PechaKucha #10 brings a record breaking crowd.
Nearly 400 PechaKucha veterans and newbies packed the John Dutton Theatre at the Central Library November 23rd, noshing on bruschetta and veggies while being inspired and informed. Fittingly, for a PKN sponsored by East Village, the theme was “Reclaim”.
Kris Vester spoke quickly – PechaKucha presenters speak to 20 slides for just 20 seconds each – about the marvels of slow food and how we can reclaim the acts of eating and hospitality. Lorna Crowshoe divulged the Blackfoot name for Calgary – Moh’ kins stisis, or elbow – perhaps a reference to the bend in the landscape created by the confluence of the Bow and Elbow rivers. Wildlife Biologist Brain Johns shared the beauty of a whooping crane mating dance as the endangered species struggles to ‘reclaim’ its rightful place in the ecosystem.
When Jesse Moffat, Manager of Collections and Artifact Care at Cantos/National Music Centre, stepped up to the podium to show off some of the painstaking restorations in the Cantos collections, 20 seconds per slide didn’t seem nearly long enough to absorb the magnificence of the Italian harpsichord built by Vito Transitino in 1590, the rare, funky Hammond Novochord, one of the first fully polyphonic synthesizers, or the recording console used by Hendrix, the Stones, Van Morrison, Bjork and other musical luminaries – among many, many others. We can’t wait for this astounding collection to move into its planned new home at the National Music Centre at the King Eddy in East Village. But we think we’ll let professional piano movers do the heavy lifting.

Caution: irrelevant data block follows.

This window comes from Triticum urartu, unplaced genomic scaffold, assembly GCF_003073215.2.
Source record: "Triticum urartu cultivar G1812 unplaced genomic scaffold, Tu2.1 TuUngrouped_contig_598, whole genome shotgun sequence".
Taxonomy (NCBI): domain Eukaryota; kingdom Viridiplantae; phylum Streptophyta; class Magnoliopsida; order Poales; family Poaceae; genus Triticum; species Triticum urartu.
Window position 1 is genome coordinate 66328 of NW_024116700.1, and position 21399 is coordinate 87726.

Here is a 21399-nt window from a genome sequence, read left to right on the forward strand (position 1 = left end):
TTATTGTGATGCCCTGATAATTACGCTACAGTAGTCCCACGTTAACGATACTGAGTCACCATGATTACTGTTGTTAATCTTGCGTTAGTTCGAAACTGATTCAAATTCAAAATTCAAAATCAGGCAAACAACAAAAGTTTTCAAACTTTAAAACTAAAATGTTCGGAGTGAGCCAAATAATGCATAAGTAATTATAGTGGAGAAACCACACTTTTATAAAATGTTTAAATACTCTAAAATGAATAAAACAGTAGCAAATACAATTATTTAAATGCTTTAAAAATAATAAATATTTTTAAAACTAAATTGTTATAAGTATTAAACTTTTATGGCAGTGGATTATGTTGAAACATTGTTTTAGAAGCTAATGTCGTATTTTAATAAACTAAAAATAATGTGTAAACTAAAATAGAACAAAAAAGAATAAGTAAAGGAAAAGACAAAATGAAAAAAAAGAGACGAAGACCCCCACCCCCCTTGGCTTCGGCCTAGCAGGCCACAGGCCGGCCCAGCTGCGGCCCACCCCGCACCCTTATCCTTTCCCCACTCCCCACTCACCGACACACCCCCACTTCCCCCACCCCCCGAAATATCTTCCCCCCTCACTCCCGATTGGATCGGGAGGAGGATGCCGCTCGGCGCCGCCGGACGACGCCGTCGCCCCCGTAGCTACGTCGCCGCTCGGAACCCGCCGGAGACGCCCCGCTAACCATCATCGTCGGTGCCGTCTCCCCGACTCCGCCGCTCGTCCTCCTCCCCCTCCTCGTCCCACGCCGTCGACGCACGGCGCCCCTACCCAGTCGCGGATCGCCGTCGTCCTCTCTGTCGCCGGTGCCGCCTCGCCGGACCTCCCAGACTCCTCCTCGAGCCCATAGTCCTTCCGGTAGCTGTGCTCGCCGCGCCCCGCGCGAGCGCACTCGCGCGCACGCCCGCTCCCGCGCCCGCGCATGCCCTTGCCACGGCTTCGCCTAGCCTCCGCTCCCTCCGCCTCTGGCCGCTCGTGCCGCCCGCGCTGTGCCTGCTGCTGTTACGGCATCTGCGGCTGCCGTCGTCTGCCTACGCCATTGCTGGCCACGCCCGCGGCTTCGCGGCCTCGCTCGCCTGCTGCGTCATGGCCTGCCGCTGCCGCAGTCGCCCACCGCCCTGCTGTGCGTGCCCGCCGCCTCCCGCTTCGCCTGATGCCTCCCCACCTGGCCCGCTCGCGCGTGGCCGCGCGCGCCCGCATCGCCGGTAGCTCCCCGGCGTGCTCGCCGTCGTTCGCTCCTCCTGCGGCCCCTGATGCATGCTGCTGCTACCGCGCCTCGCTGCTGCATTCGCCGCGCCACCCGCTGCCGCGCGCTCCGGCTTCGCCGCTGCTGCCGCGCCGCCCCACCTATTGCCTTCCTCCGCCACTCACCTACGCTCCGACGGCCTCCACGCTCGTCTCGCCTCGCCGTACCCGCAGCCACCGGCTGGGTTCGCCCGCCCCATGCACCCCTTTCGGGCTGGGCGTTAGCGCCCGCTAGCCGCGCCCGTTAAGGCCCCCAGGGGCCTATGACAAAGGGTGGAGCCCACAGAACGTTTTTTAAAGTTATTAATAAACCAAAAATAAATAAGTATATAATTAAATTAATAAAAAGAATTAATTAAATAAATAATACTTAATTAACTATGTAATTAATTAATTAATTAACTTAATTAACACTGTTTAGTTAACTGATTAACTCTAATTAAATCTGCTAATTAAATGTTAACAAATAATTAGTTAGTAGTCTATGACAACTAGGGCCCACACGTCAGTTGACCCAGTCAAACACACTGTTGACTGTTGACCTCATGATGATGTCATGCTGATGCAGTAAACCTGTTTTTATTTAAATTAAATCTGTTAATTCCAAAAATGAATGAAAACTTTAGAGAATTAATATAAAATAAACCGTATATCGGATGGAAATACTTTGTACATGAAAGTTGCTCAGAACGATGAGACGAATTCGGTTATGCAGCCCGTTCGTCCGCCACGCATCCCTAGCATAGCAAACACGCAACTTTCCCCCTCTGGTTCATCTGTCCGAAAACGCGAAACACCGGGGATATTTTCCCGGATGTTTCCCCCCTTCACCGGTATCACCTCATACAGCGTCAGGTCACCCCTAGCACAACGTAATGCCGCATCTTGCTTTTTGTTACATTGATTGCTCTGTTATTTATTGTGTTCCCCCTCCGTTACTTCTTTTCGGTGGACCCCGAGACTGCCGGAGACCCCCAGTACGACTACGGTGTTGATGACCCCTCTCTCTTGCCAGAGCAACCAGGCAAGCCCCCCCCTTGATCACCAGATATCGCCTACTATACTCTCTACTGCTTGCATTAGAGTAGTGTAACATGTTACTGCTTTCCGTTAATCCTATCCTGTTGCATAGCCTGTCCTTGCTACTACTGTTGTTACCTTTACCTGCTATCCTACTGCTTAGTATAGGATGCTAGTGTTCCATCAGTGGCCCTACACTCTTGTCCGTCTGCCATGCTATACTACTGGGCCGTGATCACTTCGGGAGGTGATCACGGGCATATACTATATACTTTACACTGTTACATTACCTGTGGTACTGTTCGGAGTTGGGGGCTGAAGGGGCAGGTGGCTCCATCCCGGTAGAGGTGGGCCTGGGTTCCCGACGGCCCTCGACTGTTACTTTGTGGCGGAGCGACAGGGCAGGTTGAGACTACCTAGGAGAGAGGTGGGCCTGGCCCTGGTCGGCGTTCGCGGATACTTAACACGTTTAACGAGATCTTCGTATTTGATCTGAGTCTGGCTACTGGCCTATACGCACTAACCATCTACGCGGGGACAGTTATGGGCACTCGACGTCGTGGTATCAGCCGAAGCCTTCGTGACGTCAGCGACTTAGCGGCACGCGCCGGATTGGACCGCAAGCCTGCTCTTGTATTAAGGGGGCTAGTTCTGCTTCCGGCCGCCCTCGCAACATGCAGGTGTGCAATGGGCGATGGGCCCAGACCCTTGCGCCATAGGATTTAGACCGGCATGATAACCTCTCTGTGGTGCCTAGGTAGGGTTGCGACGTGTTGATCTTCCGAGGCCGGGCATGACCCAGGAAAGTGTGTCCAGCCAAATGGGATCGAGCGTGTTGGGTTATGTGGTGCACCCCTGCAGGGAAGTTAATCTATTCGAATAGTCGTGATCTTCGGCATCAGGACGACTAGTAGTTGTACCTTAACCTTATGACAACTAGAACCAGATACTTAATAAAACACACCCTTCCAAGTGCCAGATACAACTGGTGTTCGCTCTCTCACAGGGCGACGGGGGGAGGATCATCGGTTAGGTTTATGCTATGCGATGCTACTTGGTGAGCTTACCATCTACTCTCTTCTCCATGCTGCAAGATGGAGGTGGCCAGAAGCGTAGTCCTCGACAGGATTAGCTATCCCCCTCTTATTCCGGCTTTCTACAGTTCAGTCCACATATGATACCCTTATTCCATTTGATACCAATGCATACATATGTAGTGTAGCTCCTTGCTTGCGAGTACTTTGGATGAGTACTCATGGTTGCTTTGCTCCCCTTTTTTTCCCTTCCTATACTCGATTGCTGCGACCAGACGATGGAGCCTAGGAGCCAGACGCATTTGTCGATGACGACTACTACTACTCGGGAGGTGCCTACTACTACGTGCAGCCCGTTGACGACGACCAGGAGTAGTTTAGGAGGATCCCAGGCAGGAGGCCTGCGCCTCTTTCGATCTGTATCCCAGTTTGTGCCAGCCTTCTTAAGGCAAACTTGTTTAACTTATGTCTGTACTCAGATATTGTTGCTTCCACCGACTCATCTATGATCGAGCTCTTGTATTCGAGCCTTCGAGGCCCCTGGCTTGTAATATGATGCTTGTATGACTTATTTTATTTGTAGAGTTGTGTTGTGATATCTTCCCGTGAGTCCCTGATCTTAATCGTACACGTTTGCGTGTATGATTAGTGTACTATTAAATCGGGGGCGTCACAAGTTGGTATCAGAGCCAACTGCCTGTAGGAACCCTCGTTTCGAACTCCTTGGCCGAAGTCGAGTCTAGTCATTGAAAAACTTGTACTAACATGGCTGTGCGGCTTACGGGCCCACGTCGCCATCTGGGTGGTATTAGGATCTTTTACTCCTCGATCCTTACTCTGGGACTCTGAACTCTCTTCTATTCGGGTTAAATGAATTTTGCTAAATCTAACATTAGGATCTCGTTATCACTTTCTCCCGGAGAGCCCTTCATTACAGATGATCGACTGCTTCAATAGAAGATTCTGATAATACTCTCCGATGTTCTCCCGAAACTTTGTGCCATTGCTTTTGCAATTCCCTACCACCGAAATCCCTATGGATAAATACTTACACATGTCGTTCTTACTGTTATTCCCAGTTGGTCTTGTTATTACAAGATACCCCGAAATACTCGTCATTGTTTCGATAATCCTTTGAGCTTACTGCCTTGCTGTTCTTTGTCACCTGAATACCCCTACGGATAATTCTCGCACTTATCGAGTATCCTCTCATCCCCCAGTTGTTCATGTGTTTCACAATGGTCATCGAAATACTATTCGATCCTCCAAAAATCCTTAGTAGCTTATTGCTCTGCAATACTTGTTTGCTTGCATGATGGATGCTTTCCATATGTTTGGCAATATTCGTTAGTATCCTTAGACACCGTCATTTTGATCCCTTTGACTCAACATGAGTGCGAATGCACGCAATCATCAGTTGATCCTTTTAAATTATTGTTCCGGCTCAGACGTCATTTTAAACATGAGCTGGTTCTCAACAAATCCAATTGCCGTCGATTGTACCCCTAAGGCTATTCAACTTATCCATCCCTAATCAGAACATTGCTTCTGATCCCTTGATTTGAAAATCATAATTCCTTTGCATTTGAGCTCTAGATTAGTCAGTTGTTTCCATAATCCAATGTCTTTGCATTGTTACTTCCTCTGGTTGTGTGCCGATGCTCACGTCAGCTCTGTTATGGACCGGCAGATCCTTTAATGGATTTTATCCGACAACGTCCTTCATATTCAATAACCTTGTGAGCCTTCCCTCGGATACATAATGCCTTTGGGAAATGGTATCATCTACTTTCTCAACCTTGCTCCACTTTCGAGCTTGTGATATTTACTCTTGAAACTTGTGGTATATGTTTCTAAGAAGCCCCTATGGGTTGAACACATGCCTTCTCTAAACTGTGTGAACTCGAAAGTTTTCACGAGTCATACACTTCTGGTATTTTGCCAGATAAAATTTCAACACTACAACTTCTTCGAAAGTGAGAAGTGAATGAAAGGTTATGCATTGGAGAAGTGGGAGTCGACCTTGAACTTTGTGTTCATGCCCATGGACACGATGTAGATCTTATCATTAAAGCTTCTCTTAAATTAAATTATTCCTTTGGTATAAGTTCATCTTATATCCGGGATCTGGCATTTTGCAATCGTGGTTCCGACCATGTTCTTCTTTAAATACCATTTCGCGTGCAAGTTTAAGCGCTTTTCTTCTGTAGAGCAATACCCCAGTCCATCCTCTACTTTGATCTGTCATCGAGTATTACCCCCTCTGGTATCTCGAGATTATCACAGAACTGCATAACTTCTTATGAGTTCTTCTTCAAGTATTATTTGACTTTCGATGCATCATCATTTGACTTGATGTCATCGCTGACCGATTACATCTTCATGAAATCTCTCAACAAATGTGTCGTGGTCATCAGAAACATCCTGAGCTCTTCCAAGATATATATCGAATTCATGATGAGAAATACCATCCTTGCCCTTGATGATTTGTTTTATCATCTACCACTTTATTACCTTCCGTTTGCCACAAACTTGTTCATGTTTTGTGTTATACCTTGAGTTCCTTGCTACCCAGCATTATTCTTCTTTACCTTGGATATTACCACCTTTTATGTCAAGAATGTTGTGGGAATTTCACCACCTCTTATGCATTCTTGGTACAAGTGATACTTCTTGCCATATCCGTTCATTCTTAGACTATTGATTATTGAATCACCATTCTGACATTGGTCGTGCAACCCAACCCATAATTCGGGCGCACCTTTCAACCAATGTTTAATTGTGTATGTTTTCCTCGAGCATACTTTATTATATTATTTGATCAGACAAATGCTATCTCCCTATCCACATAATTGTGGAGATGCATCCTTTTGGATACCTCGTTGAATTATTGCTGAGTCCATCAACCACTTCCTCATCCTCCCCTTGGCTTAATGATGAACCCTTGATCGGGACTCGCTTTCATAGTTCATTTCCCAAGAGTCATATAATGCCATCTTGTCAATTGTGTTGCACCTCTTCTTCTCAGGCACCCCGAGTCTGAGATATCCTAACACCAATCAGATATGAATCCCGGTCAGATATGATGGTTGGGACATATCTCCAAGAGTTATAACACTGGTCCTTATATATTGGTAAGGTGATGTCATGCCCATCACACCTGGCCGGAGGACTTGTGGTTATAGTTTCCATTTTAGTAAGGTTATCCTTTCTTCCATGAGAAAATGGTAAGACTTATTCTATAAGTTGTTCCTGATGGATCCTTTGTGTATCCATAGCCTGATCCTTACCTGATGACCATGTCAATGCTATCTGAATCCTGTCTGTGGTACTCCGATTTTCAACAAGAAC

Blogger Mike Morrison may have wrapped up the evening with a resounding call to embrace our “one shot at that giant Stampede parade we call life”, but it was Sonny Tomic, Manager of Centre City Planning and Implementation, who left us with the memorable words Genius Loci – spirit of place. And when he shared with us his vision of Calgary’s Genius Loci, that of humanely-scaled places, we couldn’t help but think he was talking about East Village.